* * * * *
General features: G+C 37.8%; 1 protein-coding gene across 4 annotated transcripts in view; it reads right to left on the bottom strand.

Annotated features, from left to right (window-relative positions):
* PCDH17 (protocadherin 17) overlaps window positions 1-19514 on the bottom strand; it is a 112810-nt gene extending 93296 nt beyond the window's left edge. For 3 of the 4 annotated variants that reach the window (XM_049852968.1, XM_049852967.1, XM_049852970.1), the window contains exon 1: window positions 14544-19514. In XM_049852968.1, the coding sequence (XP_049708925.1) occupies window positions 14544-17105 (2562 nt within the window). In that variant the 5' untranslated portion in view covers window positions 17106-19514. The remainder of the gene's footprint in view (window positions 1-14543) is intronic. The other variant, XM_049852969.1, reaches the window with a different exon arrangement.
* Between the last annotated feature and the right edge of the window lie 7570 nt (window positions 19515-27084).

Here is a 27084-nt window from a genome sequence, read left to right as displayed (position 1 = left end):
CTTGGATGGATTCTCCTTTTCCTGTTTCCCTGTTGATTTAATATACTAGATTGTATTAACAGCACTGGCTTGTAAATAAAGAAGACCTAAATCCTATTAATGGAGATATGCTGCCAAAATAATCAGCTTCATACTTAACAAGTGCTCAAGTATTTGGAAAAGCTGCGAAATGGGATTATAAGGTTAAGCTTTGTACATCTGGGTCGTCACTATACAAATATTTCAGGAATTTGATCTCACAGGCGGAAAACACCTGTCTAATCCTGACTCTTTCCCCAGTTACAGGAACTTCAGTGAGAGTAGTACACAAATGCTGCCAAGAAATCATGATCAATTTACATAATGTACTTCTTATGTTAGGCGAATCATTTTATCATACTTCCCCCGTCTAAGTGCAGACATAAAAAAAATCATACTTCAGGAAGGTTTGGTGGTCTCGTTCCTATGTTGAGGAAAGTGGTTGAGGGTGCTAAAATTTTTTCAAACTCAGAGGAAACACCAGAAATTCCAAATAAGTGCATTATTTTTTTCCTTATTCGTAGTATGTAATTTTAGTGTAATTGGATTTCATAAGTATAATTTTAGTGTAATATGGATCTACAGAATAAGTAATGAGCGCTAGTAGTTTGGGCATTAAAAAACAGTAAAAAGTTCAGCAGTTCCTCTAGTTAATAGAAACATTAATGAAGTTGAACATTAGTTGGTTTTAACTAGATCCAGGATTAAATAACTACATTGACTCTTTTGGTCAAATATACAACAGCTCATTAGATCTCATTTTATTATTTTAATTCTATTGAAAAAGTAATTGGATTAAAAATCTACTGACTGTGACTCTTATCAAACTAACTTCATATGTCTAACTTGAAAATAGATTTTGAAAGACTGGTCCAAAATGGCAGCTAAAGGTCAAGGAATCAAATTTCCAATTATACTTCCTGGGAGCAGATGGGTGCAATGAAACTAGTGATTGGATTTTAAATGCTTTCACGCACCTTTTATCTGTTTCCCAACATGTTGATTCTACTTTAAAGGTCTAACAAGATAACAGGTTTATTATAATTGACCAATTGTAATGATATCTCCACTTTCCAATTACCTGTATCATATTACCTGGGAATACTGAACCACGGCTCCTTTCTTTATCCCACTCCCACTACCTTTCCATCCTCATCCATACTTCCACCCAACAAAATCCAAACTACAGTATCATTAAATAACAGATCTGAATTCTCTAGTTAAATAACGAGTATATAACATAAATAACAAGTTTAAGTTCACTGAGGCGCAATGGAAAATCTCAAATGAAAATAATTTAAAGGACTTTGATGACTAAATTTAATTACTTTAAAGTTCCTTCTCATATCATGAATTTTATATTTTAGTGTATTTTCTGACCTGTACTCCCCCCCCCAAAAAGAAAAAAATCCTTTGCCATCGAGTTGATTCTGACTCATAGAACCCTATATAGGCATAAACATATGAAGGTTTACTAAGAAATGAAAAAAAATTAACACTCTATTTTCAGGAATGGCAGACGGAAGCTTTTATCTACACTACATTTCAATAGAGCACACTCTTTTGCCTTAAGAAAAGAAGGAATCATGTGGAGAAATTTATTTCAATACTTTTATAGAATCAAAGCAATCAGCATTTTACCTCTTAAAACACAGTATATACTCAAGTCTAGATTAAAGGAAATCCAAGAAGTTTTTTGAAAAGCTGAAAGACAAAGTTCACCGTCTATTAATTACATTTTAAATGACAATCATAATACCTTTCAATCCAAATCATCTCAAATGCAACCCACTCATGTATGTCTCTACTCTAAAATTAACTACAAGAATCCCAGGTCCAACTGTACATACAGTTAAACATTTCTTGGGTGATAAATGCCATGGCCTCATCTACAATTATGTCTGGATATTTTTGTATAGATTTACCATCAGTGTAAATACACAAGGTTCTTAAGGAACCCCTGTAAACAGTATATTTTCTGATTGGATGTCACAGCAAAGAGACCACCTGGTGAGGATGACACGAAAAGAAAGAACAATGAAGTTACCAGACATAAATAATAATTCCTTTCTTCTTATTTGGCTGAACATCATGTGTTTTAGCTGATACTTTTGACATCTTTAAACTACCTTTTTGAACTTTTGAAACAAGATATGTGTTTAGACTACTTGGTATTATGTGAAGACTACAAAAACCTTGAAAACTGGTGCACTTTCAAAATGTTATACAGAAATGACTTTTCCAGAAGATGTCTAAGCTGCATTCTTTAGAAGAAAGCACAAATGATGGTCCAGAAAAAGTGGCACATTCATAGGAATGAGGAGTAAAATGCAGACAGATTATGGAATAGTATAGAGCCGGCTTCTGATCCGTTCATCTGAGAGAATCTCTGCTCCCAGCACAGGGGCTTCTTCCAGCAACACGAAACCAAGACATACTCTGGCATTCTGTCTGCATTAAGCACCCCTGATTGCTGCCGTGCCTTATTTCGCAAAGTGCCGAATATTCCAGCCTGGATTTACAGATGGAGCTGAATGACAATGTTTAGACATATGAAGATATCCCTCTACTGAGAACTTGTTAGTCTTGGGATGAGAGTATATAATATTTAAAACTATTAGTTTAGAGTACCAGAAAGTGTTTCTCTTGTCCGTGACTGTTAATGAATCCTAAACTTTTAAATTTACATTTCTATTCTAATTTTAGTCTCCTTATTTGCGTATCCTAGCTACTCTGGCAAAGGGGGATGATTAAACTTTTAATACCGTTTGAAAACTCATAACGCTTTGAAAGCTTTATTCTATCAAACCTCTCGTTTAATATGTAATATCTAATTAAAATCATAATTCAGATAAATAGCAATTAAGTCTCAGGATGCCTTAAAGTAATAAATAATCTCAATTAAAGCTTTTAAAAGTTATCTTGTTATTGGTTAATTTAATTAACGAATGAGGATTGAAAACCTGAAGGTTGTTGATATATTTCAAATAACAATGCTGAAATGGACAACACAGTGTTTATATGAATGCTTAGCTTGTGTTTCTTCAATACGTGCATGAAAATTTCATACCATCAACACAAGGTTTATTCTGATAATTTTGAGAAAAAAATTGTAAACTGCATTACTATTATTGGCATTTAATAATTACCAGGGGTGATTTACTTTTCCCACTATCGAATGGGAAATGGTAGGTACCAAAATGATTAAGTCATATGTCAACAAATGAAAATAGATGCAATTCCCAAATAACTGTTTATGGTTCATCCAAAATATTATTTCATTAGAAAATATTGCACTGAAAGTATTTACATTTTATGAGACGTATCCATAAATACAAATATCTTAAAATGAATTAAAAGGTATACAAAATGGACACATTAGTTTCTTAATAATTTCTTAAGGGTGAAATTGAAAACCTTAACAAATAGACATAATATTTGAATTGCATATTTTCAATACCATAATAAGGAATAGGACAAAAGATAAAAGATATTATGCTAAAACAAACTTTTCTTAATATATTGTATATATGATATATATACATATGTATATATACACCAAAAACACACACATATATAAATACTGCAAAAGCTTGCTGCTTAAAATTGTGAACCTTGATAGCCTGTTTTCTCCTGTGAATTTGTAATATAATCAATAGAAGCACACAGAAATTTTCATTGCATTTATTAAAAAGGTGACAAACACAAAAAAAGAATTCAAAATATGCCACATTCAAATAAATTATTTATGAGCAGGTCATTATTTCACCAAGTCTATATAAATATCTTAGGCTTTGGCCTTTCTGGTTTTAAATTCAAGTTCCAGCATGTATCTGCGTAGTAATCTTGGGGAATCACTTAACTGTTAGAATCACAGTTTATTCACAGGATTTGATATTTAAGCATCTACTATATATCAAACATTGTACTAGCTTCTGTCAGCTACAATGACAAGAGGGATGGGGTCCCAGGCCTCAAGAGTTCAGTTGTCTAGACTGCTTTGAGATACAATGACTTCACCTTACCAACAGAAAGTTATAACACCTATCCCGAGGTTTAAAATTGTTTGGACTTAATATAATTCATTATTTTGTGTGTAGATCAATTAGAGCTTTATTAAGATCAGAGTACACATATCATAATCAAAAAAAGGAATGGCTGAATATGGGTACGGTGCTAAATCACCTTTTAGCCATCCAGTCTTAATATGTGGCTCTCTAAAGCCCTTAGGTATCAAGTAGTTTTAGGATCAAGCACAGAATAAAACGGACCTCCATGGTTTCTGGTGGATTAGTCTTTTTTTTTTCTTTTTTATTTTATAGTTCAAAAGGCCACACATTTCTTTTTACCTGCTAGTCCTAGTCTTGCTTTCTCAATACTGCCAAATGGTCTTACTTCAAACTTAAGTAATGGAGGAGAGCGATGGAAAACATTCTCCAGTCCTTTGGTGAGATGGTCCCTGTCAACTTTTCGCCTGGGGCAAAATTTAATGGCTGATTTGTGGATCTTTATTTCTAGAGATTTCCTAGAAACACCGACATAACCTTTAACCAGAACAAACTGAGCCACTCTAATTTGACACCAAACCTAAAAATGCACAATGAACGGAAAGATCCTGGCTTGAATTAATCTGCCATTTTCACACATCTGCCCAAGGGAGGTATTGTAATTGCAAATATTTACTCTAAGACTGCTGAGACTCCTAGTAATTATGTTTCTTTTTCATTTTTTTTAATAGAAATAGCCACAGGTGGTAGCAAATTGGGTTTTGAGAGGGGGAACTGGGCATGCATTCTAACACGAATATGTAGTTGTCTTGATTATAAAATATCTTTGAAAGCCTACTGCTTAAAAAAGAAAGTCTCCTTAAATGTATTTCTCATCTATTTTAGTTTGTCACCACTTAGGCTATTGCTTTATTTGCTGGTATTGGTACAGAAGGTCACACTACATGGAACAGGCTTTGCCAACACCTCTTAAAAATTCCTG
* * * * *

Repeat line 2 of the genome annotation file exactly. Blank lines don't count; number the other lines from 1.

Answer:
Annotated features, from left to right (window-relative positions):